[IronPython] Embedding IronPython in ASP.NET/SharePoint2010/Commerce Server

Medcoff, Charles charles.medcoff at rcmt.com
Sun Oct 3 14:15:38 CEST 2010


I have a client for which I am developing a SharePoint 2010/Microsoft Commerce Server 2009 applications.  The client has a fairly complex set of business rules for their ordering process which may change frequently.  Rules engines are pretty expensive so I'm considering the approach of embedding Iron Python into the app as an alternative to making it a bit easier to make rules updates via scripting.

My approach is to launch an Iron Python script from within an Operation Sequence Component (http://msdn.microsoft.com/en-us/library/dd464335(CS.90).aspx) which is a standard extensibility point within Commerce Server.  In nutshell an Operation Sequence Component is a .NET assembly containing a class which implements a particular interface, and is loaded via reflection by the Commerce Server runtime.  The class is then loaded/executed when the relevant Commerce Server API is used.

I've successfully written a simple Operation Sequence Component which executes a script.  The only catch to getting it to work is to register all of the related Iron Python DLL in the GAC.  Here is an example of what I'm doing:

namespace IPythonOperationalSequenceComponent
    public class IronPythonOperationSequenceComponent : Microsoft.Commerce.Providers.Components.OperationSequenceComponent
        public override void ExecuteQuery(
            Microsoft.Commerce.Contracts.Messages.CommerceQueryOperation queryOperation,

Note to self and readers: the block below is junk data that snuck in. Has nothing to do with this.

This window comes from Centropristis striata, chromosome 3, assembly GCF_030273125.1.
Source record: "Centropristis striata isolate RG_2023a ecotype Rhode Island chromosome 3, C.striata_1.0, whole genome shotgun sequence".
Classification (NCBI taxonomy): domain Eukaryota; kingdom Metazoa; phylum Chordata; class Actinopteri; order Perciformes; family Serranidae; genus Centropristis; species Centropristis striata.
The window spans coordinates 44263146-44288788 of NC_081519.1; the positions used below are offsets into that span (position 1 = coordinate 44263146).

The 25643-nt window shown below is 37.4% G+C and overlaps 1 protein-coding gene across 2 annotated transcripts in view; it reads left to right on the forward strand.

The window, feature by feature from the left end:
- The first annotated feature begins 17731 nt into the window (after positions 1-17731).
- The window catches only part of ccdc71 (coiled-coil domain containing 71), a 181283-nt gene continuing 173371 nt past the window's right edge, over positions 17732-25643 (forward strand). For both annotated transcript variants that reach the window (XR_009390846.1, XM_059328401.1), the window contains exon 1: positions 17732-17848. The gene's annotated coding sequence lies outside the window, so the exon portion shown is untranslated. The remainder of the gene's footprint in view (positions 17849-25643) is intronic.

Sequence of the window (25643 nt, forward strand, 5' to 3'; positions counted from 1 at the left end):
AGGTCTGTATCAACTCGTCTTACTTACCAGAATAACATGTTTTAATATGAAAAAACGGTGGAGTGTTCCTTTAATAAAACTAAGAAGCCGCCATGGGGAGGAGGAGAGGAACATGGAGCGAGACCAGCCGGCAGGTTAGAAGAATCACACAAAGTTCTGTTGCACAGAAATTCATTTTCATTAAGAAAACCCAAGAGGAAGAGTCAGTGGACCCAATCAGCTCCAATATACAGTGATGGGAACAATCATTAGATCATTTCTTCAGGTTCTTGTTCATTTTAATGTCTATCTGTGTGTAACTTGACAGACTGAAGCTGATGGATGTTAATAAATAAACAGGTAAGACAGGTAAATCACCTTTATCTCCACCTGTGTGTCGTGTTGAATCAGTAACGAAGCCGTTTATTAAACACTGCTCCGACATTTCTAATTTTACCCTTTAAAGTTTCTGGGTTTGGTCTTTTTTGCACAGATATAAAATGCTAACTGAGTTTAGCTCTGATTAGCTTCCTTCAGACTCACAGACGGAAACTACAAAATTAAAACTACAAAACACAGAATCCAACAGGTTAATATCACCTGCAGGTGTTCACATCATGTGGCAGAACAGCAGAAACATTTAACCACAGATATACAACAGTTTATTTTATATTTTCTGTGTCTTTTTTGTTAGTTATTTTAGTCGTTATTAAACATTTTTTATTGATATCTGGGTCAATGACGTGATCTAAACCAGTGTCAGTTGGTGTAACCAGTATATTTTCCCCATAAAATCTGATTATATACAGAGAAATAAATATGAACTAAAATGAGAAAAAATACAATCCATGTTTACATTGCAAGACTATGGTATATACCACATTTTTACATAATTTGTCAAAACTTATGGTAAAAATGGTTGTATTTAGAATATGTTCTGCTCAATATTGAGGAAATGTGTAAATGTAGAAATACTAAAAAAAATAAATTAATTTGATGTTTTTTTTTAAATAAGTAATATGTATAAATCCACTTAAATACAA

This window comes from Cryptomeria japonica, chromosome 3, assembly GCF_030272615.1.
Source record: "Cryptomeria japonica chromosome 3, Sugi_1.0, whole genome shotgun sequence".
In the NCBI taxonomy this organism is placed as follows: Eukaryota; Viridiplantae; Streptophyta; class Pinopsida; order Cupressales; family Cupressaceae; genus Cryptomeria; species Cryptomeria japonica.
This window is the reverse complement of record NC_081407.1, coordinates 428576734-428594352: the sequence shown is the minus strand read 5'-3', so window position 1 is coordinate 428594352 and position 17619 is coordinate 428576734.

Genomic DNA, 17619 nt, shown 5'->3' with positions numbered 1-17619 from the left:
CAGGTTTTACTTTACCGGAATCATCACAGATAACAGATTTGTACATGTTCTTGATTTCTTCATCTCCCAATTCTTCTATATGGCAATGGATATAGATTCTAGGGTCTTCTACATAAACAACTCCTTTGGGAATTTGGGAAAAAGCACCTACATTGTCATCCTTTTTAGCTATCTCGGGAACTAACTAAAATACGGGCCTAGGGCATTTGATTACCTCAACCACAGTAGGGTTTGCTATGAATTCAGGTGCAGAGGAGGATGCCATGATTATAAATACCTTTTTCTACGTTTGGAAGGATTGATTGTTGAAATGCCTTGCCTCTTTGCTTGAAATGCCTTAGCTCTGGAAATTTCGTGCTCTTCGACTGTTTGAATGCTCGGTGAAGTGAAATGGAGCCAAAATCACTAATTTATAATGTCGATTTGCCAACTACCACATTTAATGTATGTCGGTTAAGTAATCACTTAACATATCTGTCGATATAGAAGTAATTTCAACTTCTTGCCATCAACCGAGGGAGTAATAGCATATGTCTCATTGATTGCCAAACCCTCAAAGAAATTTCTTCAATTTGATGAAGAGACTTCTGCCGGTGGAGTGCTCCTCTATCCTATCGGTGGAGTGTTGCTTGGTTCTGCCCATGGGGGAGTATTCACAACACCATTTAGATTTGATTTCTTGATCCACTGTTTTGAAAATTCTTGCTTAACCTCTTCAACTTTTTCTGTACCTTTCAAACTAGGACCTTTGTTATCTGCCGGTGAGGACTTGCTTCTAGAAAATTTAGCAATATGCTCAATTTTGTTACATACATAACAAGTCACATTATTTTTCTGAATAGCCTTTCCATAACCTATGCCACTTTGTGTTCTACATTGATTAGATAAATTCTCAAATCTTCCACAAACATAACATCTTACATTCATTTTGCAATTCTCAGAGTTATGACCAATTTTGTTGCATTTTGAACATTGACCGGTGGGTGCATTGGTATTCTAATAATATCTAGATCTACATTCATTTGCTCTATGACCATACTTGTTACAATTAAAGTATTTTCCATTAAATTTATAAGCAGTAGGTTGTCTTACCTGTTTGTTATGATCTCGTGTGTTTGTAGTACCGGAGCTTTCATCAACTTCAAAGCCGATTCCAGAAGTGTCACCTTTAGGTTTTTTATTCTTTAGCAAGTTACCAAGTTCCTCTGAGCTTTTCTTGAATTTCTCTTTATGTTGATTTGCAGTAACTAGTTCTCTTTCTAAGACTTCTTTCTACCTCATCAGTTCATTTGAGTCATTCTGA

Microsoft.Commerce.Broker.OperationCacheDictionary operationCache,
            Microsoft.Commerce.Contracts.Messages.CommerceQueryOperationResponse response)
                ScriptEngine pyEngine = Python.CreateEngine();
                ScriptScope pyScope = pyEngine.CreateScope();
                pyScope.SetVariable("request", queryOperation);
                pyScope.SetVariable("cache", operationCache);
                pyScope.SetVariable("response", response);
                ScriptSource source = pyEngine.CreateScriptSourceFromFile(@"rules.py");
                CompiledCode compiled = source.Compile();
            catch (Exception ex)
                // error handling elided

Now this is a "toy" approach as I shouldn't need to create an engine, scope, compile the script, etc. for every post back.  I'm thinking a better approach is to have the script engine, scope and compiled script live at the HttpWebApplication level and be shared across all threads, requests, users.  My concern is that will this approach work.  What are the threading, concurrency, and performance issues involved?  Has anyone done anything like this in ASP, let alone SharePoint and can share their experiences with regards to what works, what does not work, best approach, etc.


Best Regards,

Charles Medcoff
Principal Consultant | Enterprise Integration Solutions
 [cid:image001.jpg at 01CB62D1.7C4366B0]
Tel:  (248) 687-5623
Cell: (248) 884-2854

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